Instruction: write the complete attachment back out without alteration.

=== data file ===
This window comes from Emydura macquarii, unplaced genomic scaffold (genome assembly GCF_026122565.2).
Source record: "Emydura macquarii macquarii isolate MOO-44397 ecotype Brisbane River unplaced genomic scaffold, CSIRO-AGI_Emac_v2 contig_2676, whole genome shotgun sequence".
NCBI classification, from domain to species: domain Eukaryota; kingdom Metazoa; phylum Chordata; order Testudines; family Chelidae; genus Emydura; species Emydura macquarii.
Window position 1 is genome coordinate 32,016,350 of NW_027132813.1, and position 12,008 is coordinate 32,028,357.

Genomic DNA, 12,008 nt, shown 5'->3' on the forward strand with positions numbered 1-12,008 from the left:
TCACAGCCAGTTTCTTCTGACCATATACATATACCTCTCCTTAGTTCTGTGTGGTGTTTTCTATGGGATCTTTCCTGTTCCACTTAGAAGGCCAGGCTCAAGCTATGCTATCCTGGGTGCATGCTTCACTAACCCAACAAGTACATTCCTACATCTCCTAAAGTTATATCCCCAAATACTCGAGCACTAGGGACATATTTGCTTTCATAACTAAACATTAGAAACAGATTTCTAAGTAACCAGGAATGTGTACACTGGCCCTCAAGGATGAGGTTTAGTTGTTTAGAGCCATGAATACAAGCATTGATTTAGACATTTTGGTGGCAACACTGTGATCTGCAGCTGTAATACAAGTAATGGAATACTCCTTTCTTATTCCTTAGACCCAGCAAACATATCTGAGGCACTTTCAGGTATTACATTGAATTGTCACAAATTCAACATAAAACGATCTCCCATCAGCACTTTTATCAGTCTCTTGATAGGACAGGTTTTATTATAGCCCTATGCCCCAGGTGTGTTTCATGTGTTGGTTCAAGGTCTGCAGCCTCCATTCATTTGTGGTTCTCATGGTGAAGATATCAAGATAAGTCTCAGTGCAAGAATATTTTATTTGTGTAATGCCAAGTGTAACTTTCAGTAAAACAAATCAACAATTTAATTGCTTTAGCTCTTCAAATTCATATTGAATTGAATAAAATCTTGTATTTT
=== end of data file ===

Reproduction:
This window comes from Emydura macquarii, unplaced genomic scaffold (genome assembly GCF_026122565.2).
Source record: "Emydura macquarii macquarii isolate MOO-44397 ecotype Brisbane River unplaced genomic scaffold, CSIRO-AGI_Emac_v2 contig_2676, whole genome shotgun sequence".
NCBI classification, from domain to species: domain Eukaryota; kingdom Metazoa; phylum Chordata; order Testudines; family Chelidae; genus Emydura; species Emydura macquarii.
Window position 1 is genome coordinate 32,016,350 of NW_027132813.1, and position 12,008 is coordinate 32,028,357.

Genomic DNA, 12,008 nt, shown 5'->3' on the forward strand with positions numbered 1-12,008 from the left:
TCACAGCCAGTTTCTTCTGACCATATACATATACCTCTCCTTAGTTCTGTGTGGTGTTTTCTATGGGATCTTTCCTGTTCCACTTAGAAGGCCAGGCTCAAGCTATGCTATCCTGGGTGCATGCTTCACTAACCCAACAAGTACATTCCTACATCTCCTAAAGTTATATCCCCAAATACTCGAGCACTAGGGACATATTTGCTTTCATAACTAAACATTAGAAACAGATTTCTAAGTAACCAGGAATGTGTACACTGGCCCTCAAGGATGAGGTTTAGTTGTTTAGAGCCATGAATACAAGCATTGATTTAGACATTTTGGTGGCAACACTGTGATCTGCAGCTGTAATACAAGTAATGGAATACTCCTTTCTTATTCCTTAGACCCAGCAAACATATCTGAGGCACTTTCAGGTATTACATTGAATTGTCACAAATTCAACATAAAACGATCTCCCATCAGCACTTTTATCAGTCTCTTGATAGGACAGGTTTTATTATAGCCCTATGCCCCAGGTGTGTTTCATGTGTTGGTTCAAGGTCTGCAGCCTCCATTCATTTGTGGTTCTCATGGTGAAGATATCAAGATAAGTCTCAGTGCAAGAATATTTTATTTGTGTAATGCCAAGTGTAACTTTCAGTAAAACAAATCAACAATTTAATTGCTTTAGCTCTTCAAATTCATATTGAATTGAATAAAATCTTGTATTTT